Before Star Trek made director J.J. Abrams the toast of Hollywood, he was a tyro filmmaker who had directed only one movie: Mission: Impossible III, the third installment in a fading spy franchise based on a long-forgotten TV show, starring a man who became better known for jumping on Oprah's couch than for his role as spymaster Ethan Hunt.
How things have changed. Now comes news, from Variety, that Mission: Impossible IV is taking shape at Paramount, Abrams' Star Trek studio home—and the studio that famously showed star Tom Cruise the door not long ago.
The news is that Cruise and Abrams have agreed to co-produce the sequel, which is aimed at a 2011 release.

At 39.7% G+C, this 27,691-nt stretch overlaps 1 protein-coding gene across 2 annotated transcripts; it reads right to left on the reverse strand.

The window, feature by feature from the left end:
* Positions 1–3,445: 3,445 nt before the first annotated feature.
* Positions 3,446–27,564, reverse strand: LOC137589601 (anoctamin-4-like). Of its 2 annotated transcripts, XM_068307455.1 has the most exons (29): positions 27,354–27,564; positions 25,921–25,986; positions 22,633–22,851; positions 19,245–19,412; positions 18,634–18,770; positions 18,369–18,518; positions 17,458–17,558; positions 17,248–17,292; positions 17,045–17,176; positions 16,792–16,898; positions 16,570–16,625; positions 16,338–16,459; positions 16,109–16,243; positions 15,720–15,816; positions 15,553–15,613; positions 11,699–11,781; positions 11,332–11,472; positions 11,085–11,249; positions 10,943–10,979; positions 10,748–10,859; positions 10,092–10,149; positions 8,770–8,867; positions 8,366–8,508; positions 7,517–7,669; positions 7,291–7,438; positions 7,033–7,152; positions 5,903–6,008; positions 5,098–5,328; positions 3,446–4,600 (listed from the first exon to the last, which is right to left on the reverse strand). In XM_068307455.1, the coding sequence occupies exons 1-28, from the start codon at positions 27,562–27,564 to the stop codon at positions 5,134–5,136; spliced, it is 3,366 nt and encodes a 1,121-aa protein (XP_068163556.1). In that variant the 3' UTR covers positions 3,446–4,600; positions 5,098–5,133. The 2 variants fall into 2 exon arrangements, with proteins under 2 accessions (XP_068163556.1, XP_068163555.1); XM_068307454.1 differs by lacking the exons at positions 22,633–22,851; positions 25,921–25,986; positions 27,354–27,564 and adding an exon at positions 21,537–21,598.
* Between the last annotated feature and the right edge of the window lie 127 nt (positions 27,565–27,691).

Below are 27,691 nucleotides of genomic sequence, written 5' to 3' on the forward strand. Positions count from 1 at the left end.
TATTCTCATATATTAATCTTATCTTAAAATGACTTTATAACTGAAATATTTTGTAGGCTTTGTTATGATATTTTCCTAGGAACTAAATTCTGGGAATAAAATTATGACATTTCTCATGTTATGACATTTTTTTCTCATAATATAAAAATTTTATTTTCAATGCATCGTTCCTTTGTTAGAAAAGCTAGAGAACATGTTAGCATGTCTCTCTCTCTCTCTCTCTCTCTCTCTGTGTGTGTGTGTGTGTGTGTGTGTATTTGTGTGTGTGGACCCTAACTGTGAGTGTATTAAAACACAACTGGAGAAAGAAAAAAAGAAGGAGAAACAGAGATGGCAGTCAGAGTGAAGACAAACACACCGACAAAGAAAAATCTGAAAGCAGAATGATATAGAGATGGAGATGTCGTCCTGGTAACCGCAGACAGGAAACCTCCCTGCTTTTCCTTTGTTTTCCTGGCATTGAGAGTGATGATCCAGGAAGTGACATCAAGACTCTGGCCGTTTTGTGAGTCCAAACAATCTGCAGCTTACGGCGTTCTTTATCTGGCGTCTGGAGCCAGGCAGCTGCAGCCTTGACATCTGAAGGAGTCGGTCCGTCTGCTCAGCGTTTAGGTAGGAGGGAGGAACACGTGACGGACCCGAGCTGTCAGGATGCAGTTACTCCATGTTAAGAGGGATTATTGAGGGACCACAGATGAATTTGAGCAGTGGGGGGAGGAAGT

Here's what Variety says:
The return of Cruise to Par itself is surprising in view of the circumstances surrounding his departure in August 2006. Apparently irked by the heft of Cruise's deal, among other issues, Viacom chief Sumner Redstone abruptly terminated the 14-year relationship between the star and the studio. Cruise's then-CAA agent, Rick Nicita, termed Redstone's decision "shockingly offensive and graceless."
The rift led to Cruise becoming the chief of United Artists and taking a more active role in production decisions. Redstone, meanwhile, has sought to heal the relationship. At a recent appearance, he described the star as "a great actor and a good friend."
It's not really clear to us how Abrams will deliver a fourth Mission: Impossible movie by 2011, given his commitment to direct a second Trek movie. Cruise also has commitments. We'll see ...